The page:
Three specific considerations when writing your ethics statement:

1. Funder guidance:

  • Does the funder have any requirements, stated in either the documentation for the funding opportunity, or the funder’s more general terms and conditions?

2. The essential ethical considerations of the research, and potentially how to mitigate them:

  • Familiarise yourself with key risks, as outlined in the ethics application process at Royal Holloway, and established mitigations. 

3. Evidence a commitment to submitting the research for review by the College’s Research Ethics Committee:

  • To summarise the ethics section, state that you have identified what you think are the key ethical issues and the ways in which you will mitigate them, but that you will take your project to Royal Holloway’s Research Ethics Committee to finalise.

Research Ethics Training

Royal Holloway has access to an interactive training programme provided by Epiguem, accessible via Moodle (login credentials required).

In addition there are recordings of the following sessions:


Session Title


Session 1: Why is ethical research important?

This brief session explores the safety of the researcher, the research participants and impact on society.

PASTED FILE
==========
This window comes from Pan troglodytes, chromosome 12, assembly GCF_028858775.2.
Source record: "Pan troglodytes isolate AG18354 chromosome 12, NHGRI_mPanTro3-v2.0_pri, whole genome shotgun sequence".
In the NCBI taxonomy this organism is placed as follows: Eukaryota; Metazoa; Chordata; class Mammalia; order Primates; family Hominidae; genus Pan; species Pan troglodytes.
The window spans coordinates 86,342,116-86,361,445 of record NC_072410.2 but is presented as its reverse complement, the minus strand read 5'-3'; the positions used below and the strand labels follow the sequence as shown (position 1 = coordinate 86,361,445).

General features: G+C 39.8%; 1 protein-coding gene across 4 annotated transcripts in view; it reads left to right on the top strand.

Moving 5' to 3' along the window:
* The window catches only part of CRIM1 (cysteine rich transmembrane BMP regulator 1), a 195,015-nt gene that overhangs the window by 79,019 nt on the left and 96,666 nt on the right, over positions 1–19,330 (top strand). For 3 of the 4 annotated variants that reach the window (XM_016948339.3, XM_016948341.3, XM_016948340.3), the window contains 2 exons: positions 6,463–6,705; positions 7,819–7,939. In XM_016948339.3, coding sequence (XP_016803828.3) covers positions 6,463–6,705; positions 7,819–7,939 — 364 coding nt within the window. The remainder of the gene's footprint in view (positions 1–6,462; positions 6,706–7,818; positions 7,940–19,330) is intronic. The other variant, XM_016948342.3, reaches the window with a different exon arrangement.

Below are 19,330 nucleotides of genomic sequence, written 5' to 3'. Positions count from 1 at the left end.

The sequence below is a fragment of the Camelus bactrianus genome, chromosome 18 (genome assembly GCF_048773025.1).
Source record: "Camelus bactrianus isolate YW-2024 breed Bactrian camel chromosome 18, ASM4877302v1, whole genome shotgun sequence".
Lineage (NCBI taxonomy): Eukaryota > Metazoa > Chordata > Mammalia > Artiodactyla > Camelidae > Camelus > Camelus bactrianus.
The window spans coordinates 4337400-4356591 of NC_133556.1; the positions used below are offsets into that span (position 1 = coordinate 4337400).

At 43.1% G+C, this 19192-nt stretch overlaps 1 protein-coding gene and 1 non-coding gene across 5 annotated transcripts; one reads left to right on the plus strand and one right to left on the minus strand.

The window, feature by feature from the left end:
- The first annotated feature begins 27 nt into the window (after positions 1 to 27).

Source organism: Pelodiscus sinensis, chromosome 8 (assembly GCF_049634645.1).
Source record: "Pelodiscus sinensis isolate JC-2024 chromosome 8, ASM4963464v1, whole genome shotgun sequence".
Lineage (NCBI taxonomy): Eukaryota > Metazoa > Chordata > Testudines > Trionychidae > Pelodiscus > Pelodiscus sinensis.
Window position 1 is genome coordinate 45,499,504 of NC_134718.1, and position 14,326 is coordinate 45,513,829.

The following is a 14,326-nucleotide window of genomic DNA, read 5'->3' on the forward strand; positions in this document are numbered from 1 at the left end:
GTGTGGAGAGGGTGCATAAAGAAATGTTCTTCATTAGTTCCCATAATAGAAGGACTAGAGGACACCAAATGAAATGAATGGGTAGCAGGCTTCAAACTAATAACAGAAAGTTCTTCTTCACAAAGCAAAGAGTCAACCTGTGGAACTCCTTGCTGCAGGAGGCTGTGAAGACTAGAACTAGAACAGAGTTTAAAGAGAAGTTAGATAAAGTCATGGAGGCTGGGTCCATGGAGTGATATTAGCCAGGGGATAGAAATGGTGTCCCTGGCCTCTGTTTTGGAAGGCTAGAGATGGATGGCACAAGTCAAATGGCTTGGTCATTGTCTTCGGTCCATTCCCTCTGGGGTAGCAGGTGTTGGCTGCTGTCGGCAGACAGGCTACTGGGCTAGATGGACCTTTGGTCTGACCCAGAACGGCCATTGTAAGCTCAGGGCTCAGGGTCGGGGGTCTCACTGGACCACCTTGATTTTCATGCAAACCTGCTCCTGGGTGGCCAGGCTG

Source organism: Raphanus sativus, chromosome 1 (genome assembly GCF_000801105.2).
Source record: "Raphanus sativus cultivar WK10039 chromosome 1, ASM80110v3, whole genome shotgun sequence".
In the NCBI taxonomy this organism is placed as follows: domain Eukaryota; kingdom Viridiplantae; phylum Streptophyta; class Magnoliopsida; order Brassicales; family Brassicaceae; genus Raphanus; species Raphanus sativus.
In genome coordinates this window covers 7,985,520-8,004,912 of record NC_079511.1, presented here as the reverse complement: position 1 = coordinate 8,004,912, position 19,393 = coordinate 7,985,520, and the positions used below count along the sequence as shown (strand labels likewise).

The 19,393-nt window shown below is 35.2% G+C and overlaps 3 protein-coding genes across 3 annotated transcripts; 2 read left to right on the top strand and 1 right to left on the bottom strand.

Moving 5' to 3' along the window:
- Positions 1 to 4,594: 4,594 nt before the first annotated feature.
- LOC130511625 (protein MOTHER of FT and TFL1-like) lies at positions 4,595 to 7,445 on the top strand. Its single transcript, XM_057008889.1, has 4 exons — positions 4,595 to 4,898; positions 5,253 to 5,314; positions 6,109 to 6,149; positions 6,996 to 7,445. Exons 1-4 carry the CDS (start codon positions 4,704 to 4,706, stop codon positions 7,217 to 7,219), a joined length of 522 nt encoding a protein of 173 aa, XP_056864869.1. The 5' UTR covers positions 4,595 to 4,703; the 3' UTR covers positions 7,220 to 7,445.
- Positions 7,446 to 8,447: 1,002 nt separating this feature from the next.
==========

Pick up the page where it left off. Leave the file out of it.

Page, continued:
Session 2: What do we mean by ethical research?

This brief session explores the commitments outlined in the Concordat to Support Research Integrity and researchers responsibilities.

Session 3: Ethics and the Research Lifecycle

This brief session explores when a researcher may identify and address ethical issues, throughout the research lifecycle, what are the ethical considerations and what may be considered high risk.

Session 4: Content of an ethics application – what reviewers are looking for?

This brief session explores the content of the ethics application from the perspective of an ethics reviewer.

Session 5: Royal Holloway ethical review process

This brief session explores the online review process, documents that should be included and questions to ask yourself before submission

Committee Information

Royal Holloway's Research Ethics Committee (REC) is responsible for overseeing all research ethics matters for research at Royal Holloway and is accountable to the College Council.

The REC is chaired by the Senior Vice-Principle (for Research), who has overall responsibility for research ethics and integrity at the College. The Chair provides the final stage of decision making and ethical approval on behalf of the REC.

The REC is serviced by the Research and Innovation team. For detailed queries about the Committee structure for overseeing research ethics and integrity at Royal Holloway, please contact

Research Ethics and Covid-19

Lockdown measures in England and international travel restrictions have now eased, but Covid-19 remains a challenge for ensuring the health, welfare and safety of students, staff, collaborators, and research participants. The College continues to recommend that research be conducted remotely if possible, but when research needs to be conducted in person, please consult:

Updated 20-Aug-2021